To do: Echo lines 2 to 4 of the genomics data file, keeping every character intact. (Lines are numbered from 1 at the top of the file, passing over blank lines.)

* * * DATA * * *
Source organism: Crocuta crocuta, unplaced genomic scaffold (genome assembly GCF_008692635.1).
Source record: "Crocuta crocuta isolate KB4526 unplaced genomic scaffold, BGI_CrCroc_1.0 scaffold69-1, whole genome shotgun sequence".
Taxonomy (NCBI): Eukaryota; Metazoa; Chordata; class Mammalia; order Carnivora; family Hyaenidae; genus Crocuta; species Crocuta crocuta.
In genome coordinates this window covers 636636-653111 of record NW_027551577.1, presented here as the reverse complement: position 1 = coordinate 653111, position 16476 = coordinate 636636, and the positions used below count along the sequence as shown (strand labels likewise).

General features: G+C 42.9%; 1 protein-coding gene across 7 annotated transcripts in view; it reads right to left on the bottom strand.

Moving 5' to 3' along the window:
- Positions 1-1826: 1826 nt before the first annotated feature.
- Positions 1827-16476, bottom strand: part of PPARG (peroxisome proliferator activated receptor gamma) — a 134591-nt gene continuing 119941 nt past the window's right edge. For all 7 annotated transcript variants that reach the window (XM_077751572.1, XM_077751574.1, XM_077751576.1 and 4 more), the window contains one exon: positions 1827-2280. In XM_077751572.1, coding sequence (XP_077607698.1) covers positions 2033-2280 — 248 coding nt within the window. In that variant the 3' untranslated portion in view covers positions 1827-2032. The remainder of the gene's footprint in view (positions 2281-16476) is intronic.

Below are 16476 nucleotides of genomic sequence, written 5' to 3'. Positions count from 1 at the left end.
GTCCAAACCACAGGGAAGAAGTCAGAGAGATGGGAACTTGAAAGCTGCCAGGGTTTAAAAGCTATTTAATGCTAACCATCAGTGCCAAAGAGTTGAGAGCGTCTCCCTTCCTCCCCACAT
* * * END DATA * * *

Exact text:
Source record: "Crocuta crocuta isolate KB4526 unplaced genomic scaffold, BGI_CrCroc_1.0 scaffold69-1, whole genome shotgun sequence".
Taxonomy (NCBI): Eukaryota; Metazoa; Chordata; class Mammalia; order Carnivora; family Hyaenidae; genus Crocuta; species Crocuta crocuta.
In genome coordinates this window covers 636636-653111 of record NW_027551577.1, presented here as the reverse complement: position 1 = coordinate 653111, position 16476 = coordinate 636636, and the positions used below count along the sequence as shown (strand labels likewise).